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Effect of microemulsions on transdermal delivery of citalopram: optimization studies using mixture design and response surface methodology

Authors Huang C, Tsai M, Lin Y, Fu Y, Huang Y, Tsai Y, Wu P

Received 30 January 2013

Accepted for publication 22 March 2013

Published 25 June 2013 Volume 2013:8(1) Pages 2295—2304


Checked for plagiarism Yes

Review by Single anonymous peer review

Peer reviewer comments 3

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Chi-Te Huang,1 Ming-Jun Tsai,2,3 Yu-Hsuan Lin,1 Yaw-Sya Fu,4 Yaw-Bin Huang,5 Yi-Hung Tsai,5 Pao-Chu Wu1

1School of Pharmacy, Kaohsiung Medical University, Kaohsiung City, 2Department of Neurology, China Medical University Hospital, Taichung, 3School of Medicine, Medical College, China Medical University, Taichung, 4Faculty of Biomedical Science and Environmental Biology, 5Graduate Institute of Clinical Pharmacy, Kaohsiung Medical University, Kaohsiung City, Taiwan, Republic of China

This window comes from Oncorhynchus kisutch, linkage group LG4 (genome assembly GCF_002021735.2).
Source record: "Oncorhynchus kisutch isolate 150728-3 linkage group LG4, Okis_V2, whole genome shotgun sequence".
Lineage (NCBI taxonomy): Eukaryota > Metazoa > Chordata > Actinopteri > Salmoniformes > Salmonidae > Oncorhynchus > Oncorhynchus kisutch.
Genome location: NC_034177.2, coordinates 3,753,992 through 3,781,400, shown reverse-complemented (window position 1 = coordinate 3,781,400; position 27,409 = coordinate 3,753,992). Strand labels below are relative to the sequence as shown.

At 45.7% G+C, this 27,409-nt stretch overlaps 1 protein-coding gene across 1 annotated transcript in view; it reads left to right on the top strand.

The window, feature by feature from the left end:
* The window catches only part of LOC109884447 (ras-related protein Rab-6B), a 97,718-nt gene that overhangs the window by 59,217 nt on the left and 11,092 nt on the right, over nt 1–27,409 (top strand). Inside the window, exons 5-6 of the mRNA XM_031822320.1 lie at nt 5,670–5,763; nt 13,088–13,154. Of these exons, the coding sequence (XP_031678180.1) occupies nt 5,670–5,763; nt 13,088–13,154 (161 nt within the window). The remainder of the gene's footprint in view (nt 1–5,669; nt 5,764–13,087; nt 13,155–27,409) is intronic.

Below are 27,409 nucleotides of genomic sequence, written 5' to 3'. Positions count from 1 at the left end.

Abstract: The aim of this study was to evaluate the potential of microemulsions as a drug vehicle for transdermal delivery of citalopram. A computerized statistical technique of response surface methodology with mixture design was used to investigate and optimize the influence of the formulation compositions including a mixture of Brij 30/Brij 35 surfactants (at a ratio of 4:1, 20%–30%), isopropyl alcohol (20%–30%), and distilled water (40%–50%) on the properties of the drug-loaded microemulsions, including permeation rate (flux) and lag time. When microemulsions were used as a vehicle, the drug permeation rate increased significantly and the lag time shortened significantly when compared with the aqueous control of 40% isopropyl alcohol solution containing 3% citalopram, demonstrating that microemulsions are a promising vehicle for transdermal application. With regard to the pharmacokinetic parameters of citalopram, the flux required for the transdermal delivery system was about 1280 µg per hour. The microemulsions loaded with citalopram 3% and 10% showed respective flux rates of 179.6 µg/cm2 and 513.8 µg/cm2 per hour, indicating that the study formulation could provide effective therapeutic concentrations over a practical application area. The animal study showed that the optimized formulation (F15) containing 3% citalopram with an application area of 3.46 cm2 is able to reach a minimum effective therapeutic concentration with no erythematous reaction.

Keywords: citalopram, microemulsion, transdermal delivery systems

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